Wednesday, March 23, 2011

March Secret Agent #ALT-2

TITLE: Faerie Fate
GENRE: Paranormal romance

Holly Reed paced the hospital corridor outside room 532, uncertain if she wanted to enter and accept the consequences. On the other side of the door lay the grandmother she'd never met, apparently in the last losing days of her battle with lung cancer.

An orderly rushed by pushing an empty wheelchair, giving her a quizzical look. She smiled, trying to reassure him that she belonged, but unable to hide how out of place she felt. Arms crossed, she bit her lip and changed direction, passing her grandmother's door again, still hesitant to enter. Across the hall at the nurse's station, their eyes followed her progress back and forth.

"Can I help you with something?" one of the nurses asked, her voice suspicious.

"No," Holly said, "I'm fine."

She'd have to decide soon before they called security and had her removed. She could either leave and spend the rest of her life wondering, or go in and find out why her grandmother had waited until she was on her deathbed to make her only granddaughter's acquaintance.

Taking a deep breath she squared her shoulders. As the nurse glared at her and reached for the phone, Holly gave her a sweet, confident smile and turned her attention to her grandmother's room. The door was already ajar so she leaned into it, swinging it inward on its hinges. She entered the room on silent feet to find an old woman resting peacefully in the bed.

16 comments:

  1. So I'm hooked on too levels - first, the idea of someone who's meeting her grandmother for the first time on her deathbed, and dreads the meeting, makes me wonder about the backstory and the consequences of this meeting. Second, I haven't seen any paranormal elements yet, and I'd be looking for that fun stuff to start cropping up.

    The writing is generally good - I would take care about mentioning her body language. It's a good way of indicating her anxiety, but if it's overused, it can make the flow kind of choppy. I feel like the first sentence of the last paragraph stops everything short, when in fact things should be moving faster now that she's resolving to go in. Just my first impression. Great job!

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  2. In the last para, you can say "the room" instead of grandmother's room. We're already aware of that.

    The first line threw me. Totally could just be me. I read it twice and was then like - oh, the consequences of entering the ROOM, not something else that may have happened.

    Maybe instead of telling us she's still hesitant to enter, you just say, she passed her grandmother's door, again, unsure if she could step in... Use your own words, but that's what I'd suggest.

    You've created some good tension, and I'm totally okay with not getting the paranormal in the first 250 words ;)

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  3. A little bit of pronoun confusion in the start of the second paragraph. I didn't like the "call the security and have her removed" idea, I just didn't think her pacing in front of a room was believable cause for security to show up. I'm also not quite convinced of the tension Holly is feeling about entering the room. Most people are anxious to have their curiosity satisfied. We need a valid reason why she's hesitant to go in there, and if it isn't anything other than feeling nervous about it, then her wandering needs to be tightened up--get her through that door faster.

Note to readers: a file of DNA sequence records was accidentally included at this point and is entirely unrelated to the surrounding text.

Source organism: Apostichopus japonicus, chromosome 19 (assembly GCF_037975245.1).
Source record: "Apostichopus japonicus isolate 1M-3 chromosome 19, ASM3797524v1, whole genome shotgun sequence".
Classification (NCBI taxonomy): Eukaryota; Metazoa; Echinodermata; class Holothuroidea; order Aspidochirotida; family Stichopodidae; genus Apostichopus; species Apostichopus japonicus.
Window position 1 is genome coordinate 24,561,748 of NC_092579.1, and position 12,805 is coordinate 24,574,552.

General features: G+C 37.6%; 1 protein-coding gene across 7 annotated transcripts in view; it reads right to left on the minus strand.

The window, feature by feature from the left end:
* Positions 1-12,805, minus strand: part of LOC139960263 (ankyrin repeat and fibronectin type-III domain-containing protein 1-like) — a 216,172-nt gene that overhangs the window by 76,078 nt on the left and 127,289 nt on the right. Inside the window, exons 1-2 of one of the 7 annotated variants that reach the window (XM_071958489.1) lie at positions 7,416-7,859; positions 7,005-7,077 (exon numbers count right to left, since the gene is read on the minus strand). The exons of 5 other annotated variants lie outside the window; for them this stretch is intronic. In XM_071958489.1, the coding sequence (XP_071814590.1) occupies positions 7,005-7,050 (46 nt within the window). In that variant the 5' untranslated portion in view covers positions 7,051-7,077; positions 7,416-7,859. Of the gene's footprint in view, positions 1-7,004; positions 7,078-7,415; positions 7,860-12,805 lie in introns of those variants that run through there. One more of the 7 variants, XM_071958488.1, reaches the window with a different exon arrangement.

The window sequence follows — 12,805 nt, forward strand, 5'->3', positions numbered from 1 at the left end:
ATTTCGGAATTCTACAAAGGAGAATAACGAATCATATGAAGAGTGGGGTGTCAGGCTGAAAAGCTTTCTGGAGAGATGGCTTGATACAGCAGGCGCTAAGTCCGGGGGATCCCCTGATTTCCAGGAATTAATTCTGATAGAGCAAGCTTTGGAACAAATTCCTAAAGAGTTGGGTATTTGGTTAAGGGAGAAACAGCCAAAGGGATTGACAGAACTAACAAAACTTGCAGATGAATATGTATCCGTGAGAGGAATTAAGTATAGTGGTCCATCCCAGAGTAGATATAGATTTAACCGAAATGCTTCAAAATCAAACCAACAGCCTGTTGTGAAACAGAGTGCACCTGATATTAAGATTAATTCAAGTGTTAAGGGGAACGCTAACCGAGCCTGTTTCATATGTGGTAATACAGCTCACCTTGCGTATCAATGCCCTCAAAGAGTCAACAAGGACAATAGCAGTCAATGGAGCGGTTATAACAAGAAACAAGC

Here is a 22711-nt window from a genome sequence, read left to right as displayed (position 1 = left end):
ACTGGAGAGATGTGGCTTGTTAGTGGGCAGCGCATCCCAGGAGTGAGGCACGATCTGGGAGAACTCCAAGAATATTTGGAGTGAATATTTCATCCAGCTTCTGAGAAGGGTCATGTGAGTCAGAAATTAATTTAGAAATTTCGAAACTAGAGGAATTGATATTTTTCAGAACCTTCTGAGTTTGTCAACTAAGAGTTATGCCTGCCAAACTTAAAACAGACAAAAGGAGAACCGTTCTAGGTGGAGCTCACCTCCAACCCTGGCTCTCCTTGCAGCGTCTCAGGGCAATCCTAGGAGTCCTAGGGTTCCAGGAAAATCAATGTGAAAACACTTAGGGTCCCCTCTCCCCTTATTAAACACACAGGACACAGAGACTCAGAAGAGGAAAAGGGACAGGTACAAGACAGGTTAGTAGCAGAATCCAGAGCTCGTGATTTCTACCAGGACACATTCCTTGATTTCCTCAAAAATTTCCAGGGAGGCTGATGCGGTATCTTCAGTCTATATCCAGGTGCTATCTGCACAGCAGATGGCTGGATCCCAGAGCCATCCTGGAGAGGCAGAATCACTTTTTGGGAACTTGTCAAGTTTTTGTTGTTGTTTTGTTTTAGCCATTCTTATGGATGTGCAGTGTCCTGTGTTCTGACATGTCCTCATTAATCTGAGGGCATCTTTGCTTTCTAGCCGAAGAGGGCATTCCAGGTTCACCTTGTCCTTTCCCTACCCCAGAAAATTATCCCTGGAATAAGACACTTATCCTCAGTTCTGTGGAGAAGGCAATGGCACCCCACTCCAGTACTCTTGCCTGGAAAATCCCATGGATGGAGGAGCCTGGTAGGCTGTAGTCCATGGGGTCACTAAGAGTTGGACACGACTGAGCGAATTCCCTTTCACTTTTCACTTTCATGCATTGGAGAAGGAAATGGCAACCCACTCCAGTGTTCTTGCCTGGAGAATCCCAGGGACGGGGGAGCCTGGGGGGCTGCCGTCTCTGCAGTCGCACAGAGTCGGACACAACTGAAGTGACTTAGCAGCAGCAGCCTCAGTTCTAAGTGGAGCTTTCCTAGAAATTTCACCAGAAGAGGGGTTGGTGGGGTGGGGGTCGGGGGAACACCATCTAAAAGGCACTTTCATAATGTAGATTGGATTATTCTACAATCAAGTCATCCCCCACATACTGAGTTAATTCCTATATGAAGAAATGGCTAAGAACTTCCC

BUT you've clearly set up the idea that something very paranormal is going to happen on this visit with Gma and spurring the reader's curiosity is always very very good thing! :) I'm already believing this will be a good story.

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  4. like this a lot. I also like the meeting grandmother for the first time on her deathbead set-up. But I also agree that maybe calling security is to harsh. Maybe they'd ask her to leave or ask what she was doing...

    And that last line about her sleeping peacefully. LURV--I can tell something's coming. Good stuff! Best~ <3

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  5. Very interesting situation. I'm guessing that perhaps the grandmother will introduce the paranomal element to Holly? Nice work!

    My first thought when I saw a title with 'Faerie' and a character named Holly Reed was the Artemis Fowl books (featuring a fairy named Holly Root). Probably not a big deal, but I thought I'd mention it.

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  6. I am curious as to what makes her hesitant to go in. She never said, yet she's afraid of the consequences. What consequences?

    Across the hall at the nurse's station, their eyes followed her progress back and forth. (I think the RNs would be too busy to watch her. How about letting the RNs, MDs, and secretary take turns eyeing her?)

    She'd have to decide soon before they called security and had her removed. (I can see this happening in peds, but not in on adult oncology unit. She had done nothing wrong for anyone to call security.) She could either leave and spend the rest of her life wondering (She's curious, yet afraid to go in. Why?), or go in and find out why her grandmother (had-delete) waited until she was on her deathbed to (meet her only granddaughter?)make her only granddaughter's acquaintance.

    As the nurse glared at her and reached for the phone, (Pacing is not a crime and normal in the hosp.)